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  2000 U.S. Presidential Election Results (Moderator: Torie)
  Supreme Court decision question
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Author Topic: Supreme Court decision question  (Read 166 times)
The Voice of America
Reaganfan
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« on: May 23, 2019, 07:57:22 pm »

Many people discuss how controversial that was, which it was, indeed. However, among millennials and those even younger than myself (I was in 6th grade during Election 2000), some seem to really disagree with the decision and consider it even more controversial than it was.

I found these polls conducted in December 2000 by CNN/USA Today/Gallup. Some interesting things.


If George W. Bush is declared the winner and is inaugurated next January, would you accept him as the legitimate president, or not?

Yes      80%
No       18

Do you agree or disagree with the U.S. Supreme Court's decision?

Agree       52%
Disagree    42

Do you think the U.S. Supreme Court was fair or unfair in deciding this case?

Fair       54%
Unfair     38

Do you think the justices of the U.S. Supreme Court who voted to end the recount in Florida did so mostly based on the legal merits of the case or mostly based on their own desire to have Bush as the next president?

Legal merits of case      54%
Desire to see Bush win    35

Does this decision make you lose confidence in the U.S. Supreme Court, or does it not have an effect on your view of the Court?

Lose confidence      30%
No effect            66

In his speech tonight, Al Gore is likely to accept the ruling of the U.S. Supreme Court and acknowledge that George W. Bush will be the next president, even though Gore believes he got more votes in Florida. Do you think Gore should concede that he lost, or should he withdraw from the race without conceding?

Concede that he lost                59%
Withdraw without conceding          32

Those are...quite...favorable to the Supreme Court decision and to George Bush. Like, overwhelmingly more favorable than even I remember at the time.

So my question is, do you think the electorate has changed that much in 19 years to have a revisionist view of the Supreme Court decision for Bush? Was it 40 year old people (now 59 year olds) who don't care and the 21 year old college liberals today who care about it were in diapers at the time? Is that what it is?

Was it the Iraq War and looking back in hindsight?
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darklordoftech
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« Reply #1 on: May 23, 2019, 08:03:34 pm »
« Edited: May 31, 2019, 03:00:04 pm by darklordoftech »

I know that the media favored Bush from when he started running until it was found that Hussein didn't have WMDs.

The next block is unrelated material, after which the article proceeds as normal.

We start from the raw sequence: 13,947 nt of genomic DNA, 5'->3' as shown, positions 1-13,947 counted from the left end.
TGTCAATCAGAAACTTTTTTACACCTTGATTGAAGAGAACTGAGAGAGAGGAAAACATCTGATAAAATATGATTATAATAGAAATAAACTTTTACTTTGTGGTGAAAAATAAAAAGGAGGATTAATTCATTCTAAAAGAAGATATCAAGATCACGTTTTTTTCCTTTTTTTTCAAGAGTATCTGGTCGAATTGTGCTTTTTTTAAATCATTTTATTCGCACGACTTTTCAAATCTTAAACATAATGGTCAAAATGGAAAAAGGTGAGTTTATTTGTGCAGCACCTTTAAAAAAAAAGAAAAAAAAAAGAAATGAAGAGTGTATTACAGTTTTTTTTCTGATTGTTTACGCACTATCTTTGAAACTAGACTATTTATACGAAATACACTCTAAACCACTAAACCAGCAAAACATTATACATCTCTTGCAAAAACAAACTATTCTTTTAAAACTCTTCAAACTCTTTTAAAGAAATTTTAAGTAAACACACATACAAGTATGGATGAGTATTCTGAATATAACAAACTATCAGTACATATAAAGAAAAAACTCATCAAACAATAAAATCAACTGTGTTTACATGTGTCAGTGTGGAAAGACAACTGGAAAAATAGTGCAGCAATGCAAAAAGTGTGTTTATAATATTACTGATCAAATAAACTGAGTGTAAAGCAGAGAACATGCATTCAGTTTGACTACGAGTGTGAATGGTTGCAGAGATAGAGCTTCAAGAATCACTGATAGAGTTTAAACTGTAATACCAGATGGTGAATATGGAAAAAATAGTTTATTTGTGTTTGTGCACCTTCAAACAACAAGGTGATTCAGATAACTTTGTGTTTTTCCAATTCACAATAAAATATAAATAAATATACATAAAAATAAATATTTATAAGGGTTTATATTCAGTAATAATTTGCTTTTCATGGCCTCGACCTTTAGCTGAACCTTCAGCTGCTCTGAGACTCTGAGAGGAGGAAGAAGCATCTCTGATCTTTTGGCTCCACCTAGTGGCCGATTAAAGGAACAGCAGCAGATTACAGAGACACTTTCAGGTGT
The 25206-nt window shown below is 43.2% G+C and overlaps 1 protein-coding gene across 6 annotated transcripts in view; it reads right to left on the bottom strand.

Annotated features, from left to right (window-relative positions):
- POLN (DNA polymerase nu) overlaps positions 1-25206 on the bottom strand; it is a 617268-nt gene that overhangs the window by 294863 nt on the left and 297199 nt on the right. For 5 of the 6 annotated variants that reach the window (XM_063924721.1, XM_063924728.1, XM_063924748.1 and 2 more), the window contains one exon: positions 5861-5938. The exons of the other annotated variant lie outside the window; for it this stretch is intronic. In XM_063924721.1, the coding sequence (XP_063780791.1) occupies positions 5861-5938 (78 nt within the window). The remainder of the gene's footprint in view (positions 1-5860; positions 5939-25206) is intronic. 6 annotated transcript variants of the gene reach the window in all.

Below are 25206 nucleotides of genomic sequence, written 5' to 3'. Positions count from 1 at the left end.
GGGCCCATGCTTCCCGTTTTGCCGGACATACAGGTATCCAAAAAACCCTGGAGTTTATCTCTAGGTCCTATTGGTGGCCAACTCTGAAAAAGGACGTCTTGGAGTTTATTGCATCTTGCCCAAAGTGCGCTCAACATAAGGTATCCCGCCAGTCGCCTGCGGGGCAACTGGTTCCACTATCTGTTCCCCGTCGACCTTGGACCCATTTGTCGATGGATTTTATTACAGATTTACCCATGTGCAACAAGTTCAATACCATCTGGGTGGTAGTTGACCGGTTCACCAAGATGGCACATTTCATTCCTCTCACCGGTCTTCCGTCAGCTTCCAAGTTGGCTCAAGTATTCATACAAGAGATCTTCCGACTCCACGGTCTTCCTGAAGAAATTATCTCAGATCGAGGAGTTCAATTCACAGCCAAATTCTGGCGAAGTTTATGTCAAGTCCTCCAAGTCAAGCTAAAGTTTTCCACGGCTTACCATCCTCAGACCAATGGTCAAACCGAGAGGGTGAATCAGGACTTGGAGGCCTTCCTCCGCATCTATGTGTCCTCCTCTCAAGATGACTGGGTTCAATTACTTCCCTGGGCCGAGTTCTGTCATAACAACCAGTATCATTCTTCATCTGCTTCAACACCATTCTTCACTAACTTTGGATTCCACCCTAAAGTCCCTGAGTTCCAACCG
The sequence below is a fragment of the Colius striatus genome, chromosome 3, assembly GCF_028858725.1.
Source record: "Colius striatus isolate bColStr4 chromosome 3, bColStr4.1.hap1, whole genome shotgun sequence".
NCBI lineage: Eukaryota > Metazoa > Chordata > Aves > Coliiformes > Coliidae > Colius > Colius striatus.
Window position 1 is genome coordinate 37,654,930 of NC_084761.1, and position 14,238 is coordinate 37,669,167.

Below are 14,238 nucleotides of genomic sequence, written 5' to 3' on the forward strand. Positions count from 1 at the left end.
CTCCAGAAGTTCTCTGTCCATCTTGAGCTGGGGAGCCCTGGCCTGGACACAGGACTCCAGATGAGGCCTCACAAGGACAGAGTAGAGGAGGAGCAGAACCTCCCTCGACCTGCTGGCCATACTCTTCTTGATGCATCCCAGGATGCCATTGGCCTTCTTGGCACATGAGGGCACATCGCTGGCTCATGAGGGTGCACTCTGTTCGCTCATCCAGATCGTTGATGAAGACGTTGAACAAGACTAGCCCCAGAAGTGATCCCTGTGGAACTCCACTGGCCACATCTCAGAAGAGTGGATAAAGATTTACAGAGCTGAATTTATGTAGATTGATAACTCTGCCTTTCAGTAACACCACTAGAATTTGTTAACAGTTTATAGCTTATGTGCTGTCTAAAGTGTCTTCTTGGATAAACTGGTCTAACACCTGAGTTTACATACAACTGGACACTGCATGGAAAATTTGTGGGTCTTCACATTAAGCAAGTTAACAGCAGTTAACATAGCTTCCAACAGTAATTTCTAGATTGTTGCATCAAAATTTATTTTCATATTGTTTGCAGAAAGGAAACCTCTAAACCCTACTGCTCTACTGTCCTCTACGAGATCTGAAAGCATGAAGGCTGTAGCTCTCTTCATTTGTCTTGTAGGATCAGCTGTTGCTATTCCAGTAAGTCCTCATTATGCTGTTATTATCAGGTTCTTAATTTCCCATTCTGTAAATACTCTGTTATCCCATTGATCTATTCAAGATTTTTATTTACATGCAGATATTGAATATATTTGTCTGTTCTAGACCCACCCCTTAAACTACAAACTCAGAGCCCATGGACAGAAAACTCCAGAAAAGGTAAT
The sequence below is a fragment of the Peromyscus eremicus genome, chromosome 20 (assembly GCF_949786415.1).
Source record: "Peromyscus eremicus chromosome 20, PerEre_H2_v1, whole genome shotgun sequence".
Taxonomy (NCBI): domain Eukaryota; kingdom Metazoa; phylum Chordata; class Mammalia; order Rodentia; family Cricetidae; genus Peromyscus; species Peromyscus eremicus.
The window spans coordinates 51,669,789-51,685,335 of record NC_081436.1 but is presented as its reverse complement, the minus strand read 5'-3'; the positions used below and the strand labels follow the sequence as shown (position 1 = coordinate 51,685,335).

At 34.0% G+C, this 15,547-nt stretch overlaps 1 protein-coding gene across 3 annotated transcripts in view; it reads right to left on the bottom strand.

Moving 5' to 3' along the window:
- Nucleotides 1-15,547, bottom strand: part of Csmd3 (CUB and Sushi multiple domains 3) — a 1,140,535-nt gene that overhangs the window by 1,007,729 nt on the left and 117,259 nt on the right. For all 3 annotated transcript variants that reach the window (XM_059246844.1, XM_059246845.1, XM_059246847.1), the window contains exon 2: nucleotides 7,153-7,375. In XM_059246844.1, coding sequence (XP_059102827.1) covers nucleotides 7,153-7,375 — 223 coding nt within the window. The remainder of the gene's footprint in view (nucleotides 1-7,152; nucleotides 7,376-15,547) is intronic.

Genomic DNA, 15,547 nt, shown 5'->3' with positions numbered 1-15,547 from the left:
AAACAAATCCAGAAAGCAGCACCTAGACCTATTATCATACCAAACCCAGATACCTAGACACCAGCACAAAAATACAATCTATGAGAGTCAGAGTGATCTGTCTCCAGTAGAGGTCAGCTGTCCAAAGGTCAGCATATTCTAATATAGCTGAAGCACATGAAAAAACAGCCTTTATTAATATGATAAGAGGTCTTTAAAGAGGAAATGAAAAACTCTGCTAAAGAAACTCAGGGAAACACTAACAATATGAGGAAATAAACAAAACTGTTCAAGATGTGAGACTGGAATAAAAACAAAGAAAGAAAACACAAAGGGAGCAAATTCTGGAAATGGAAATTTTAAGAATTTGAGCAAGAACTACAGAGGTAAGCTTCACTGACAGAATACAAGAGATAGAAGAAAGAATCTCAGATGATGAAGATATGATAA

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swamiG
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« Reply #2 on: May 31, 2019, 12:29:27 pm »

I know that the media favored Bush from when he started running until it was found that Hussein didn't habe WMDs.

This. The media was whoring out for W so hard until about 2004. Also, the late 1990s and early 2000s were a less polarizing time with Americans (even many Gore voters) largely favoring closure after a month of not knowing who their next president would be. Gore hurt himself by requesting recounts and moving the case forward because the public either perceived this as a sore loser dragging the outcome or worse, trying to steal the election. Imo this is the biggest reason Gore decided against running again in 2004. He lost a lot of credibility and the public was ready for W at this point. This can be seen with W, a popular vote loser, having a roughly 60% approval rating upon entering office
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Mondale
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« Reply #3 on: May 31, 2019, 07:00:42 pm »

It seems like there was more revisionist history about Bush V Gore in the immediate aftermath than there is today. Literally nobody talks about it anymore or cares.
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The Mikado
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« Reply #4 on: May 31, 2019, 10:02:25 pm »
« Edited: May 31, 2019, 10:05:39 pm by The Mikado »

One of the things you well remember, Reaganfan, is what Bush v Gore actually decided. Specifically, whether the third recount would continue past the safe harbor day or not. The people in December 2000 knew well from the coverage that continuing to count under the rules Gore wanted (recounts in three specific counties) was unlikely to change the outcome (and, in fact, they wouldn't have). IMO, Bush V Gore as a decision only took on its legendary status once it became synonymous with the entire election process, which only happened with distance.

Gore could have possibly won with very loose rules that recounted the entire state, as some of the later studies showed, but he would not have won under the rules the recount was proceeding under.
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